Why are Potatoes Considered Unhealthy?  

        Potatoes get a bad rep, mainly because of the way they are prepared and consumed.  Potatoes are piled high with toppings, deep-fried in animal fat, or prepared with additives such as butter, milk, or mayo.  This not only increases the caloric and fat content, it also colors the potato in an unhealthy light.  So a small potato may only have 100 calories, but that could be doubled or tripled with toppings or additives.

        It has a high glycemic index, causing your blood sugar to spike.  It has a GI of 82 while the sweet potato has a GI of 70.

        They are a comfort food and sometimes that makes portion control a problem.  A heaping helping of mashed potatoes or a huge serving of French fries are prime examples. The fat and butter don't get maligned.  The potato does.

        Are Potatoes Paleo or Not?

        According to the Paleo Foundation, "The Paleo Foundation Consensus Report concludes that the Official Paleo Status of white potatoes is that they are Paleo, and thus, will be allowed in the Certified Paleo Standards."  So though we concur, we suggest you limit your consumption of potatoes if:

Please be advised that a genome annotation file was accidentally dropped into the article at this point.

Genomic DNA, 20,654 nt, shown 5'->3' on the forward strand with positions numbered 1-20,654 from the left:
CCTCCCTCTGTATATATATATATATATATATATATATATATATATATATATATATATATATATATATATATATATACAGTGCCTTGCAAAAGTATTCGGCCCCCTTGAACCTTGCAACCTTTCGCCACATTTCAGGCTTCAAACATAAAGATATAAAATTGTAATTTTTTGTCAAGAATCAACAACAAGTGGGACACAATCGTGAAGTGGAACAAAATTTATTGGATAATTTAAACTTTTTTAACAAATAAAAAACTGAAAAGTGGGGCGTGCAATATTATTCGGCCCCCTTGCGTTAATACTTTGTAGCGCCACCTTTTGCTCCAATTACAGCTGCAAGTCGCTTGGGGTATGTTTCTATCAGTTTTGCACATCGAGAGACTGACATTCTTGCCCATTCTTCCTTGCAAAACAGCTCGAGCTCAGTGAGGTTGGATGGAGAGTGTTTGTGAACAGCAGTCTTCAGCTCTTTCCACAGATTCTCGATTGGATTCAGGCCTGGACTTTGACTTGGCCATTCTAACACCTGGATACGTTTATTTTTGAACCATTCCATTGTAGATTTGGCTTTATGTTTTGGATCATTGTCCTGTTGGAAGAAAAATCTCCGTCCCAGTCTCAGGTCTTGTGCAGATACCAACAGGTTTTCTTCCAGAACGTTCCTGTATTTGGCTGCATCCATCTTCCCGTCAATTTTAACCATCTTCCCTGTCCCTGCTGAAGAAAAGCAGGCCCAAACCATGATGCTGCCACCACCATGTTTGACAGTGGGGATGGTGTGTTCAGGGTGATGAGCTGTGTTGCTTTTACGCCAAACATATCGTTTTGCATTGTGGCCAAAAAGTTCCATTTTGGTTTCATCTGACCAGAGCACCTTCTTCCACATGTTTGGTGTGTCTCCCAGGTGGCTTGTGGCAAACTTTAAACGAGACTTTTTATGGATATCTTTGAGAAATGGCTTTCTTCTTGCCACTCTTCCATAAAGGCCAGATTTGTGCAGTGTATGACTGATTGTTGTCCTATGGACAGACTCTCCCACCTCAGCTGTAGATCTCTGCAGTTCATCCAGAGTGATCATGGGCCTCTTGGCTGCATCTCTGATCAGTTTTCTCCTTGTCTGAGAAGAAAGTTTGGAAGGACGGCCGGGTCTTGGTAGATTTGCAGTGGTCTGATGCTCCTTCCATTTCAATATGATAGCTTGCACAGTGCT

1. You have problems digesting carbs.
        2. You are doing a low-carb or Keto version along with your Paleo diet.
        3. You are also following the AIP diet.
        4. You have trouble with portion control. 
        5. The potatoes are processed or have added ingredients that are not Paleo friendly.


        White potatoes may be considered Paleo-friendly and may be consumed while on a Paleo diet.   They cannot be processed or prepared with non-Paleo ingredients.   And though they may be on the approved list of Paleo foods, we advise using moderation.  Consider new ways to cook the potato without dairy or unapproved fat to vary the flavor profile.  Following the Paleo diet has improved your health and f you have not added potatoes, try doing in small amounts.  If you are able to tolerate, you can get creative with recipes and increase the amount of potatoes in your diet.